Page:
Earlier this week, Mic tracked down and interviewed the guy who made the classic “End of Ze World” cartoon 12 years ago. You know the one.
If you don’t, let me jog your memory:
“Hokay, this is the earth.”
“One day, we decide those Chinese sons of bitches are going down.”
“Meanwhile, Australia is down there like, ‘WTF, mate?’”
If you were a young person on a computer between the years of 2000 and 2003, some of that syntax is probably burned into your brain forever. It’s interesting how this little two-minute Flash clip is one of the most ubiquitous artifacts in Internet history, yet it’s practically authorless. Everyone knows that George Harrison wrote “Here Comes the Sun,” but in the wild west of early-’00s viral videos, it’s rare to remember that “End of Ze World” came from an actual human person named Jason Windsor.
Anyway, the interview is pretty interesting in the way that everything about that pre-social media era is interesting. Windsor was one of the first guys to get famous off a stupid flash cartoon, which is a pretty unique experience!
“So it was on that site and, I feel like, eBaum’s World. This was pre-YouTube, so places like that were starting to curate Flash videos and stuff. It doesn’t even really have my name on it or anything. I sent it internally—I didn’t actually post it anywhere,” Windsor told Mic. “I sent it to some of the same friends—this was back in the days of, like, pirating and Napster—and one of my friends had all of his channels overseas for getting pirated music and stuff. He sent this to some of his people, his hacker people overseas, and somebody somewhere eventually posted it. It made its way online somehow, but I’m not exactly sure how.”
My favorite bit is probably when Windsor talks about getting hired by Nike to do some advertisements in the same crude style of “End of Ze World.”
“It was a little later, in 2004, that I got one of my first freelance gigs with [advertising firm] Wieden+Kennedy working on some Nike spots. And that was basically because of the animation. The creative director who was working on those Nike spots called me and was basically wanted to do the same type of thing. And this was when, like, a lot of marketers and ad agencies were like, “Oh, viral videos! We need to figure out what to do with viral videos! That’s the thing!” said Windsor.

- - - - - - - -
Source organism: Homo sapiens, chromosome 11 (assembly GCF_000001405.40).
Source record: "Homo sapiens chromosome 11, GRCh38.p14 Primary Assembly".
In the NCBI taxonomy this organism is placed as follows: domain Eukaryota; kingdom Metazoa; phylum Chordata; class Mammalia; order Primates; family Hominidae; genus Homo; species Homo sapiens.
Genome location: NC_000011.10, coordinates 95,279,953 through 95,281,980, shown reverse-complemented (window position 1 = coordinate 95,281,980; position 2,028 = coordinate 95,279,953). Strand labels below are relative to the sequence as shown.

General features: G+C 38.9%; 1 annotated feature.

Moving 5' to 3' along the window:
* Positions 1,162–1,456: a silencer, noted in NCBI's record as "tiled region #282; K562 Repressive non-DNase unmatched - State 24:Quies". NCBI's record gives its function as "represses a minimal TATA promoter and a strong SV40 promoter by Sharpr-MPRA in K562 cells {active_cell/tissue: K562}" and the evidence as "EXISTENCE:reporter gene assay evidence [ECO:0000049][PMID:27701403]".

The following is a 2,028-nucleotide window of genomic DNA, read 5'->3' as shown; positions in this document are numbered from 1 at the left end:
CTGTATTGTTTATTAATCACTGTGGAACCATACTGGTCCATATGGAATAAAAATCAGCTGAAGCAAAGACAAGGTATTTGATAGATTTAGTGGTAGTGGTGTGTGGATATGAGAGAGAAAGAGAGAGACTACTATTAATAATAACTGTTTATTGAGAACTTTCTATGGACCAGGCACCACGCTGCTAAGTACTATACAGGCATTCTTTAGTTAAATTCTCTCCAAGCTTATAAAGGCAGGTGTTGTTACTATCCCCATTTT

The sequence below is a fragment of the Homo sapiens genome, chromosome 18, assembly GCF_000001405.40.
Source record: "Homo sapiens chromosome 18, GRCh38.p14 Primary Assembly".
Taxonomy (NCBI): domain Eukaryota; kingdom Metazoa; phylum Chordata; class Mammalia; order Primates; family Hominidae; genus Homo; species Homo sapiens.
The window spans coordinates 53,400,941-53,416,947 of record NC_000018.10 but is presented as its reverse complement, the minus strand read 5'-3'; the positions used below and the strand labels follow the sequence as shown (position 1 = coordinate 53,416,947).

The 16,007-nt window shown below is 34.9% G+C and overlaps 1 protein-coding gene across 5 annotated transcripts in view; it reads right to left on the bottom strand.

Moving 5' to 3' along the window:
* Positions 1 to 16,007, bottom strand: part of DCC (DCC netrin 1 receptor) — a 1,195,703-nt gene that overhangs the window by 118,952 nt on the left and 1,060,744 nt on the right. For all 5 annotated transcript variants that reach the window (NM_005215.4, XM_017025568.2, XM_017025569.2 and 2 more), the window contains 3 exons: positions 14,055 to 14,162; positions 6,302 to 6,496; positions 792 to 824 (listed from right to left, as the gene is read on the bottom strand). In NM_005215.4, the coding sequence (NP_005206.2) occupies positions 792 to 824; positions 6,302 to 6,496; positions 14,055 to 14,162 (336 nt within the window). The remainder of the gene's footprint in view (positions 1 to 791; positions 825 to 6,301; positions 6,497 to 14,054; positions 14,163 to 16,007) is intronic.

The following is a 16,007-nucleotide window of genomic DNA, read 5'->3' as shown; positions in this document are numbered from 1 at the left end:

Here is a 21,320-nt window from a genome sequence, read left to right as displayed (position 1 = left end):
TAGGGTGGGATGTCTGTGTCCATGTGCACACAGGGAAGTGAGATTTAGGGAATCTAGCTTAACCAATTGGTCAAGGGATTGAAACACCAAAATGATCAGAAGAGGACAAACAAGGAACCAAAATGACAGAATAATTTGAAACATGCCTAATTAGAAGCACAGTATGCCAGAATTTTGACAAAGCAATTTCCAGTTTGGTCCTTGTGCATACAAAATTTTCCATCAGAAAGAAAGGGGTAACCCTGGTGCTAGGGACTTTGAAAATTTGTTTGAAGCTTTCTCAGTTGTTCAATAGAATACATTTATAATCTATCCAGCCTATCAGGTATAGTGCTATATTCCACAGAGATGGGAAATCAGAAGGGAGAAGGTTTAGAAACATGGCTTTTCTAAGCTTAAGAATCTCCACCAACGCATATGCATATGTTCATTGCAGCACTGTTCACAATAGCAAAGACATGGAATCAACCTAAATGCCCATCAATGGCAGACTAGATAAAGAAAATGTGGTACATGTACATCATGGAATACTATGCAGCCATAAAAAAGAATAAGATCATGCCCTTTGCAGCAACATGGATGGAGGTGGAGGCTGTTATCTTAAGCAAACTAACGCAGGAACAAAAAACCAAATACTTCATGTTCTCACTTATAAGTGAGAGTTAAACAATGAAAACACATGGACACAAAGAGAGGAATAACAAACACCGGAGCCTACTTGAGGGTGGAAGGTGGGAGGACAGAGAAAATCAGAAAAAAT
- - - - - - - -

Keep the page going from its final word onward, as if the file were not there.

The anecdote is telling—and reminds how almost nobody important was paying attention to the Internet in the early 2000s. Well, they were, but not to the part of the Internet that mattered. Serious men and women with serious investment capital dumped all their time and energy into developing places like Google and AOL while the rest of us frolicked in the secret underbelly, spending entire afternoons buffering Flash movies and games, twitching our eyebrows with the “Numa Numa guy,” and howling at the moon. Corporate executives were racing to keep up.
Things have changed. These days, Drake makes a music video for the sole purpose of getting “meme’d,” Kim Kardashian’s ass is spread out on a magazine nobody reads, emblazoned with “BREAK THE INTERNET” like some sort of strange, post-modern modus operandi. If the Internet had been the cultural focal point it is today in 2003, maybe the Numa Numa guy would’ve been interviewed by Oprah. There’s a purity to “End of Ze World” that I think we’ve lost, which is maybe why we’re so interested in excavating that era. I don’t know, maybe we just miss Albino Blacksheep.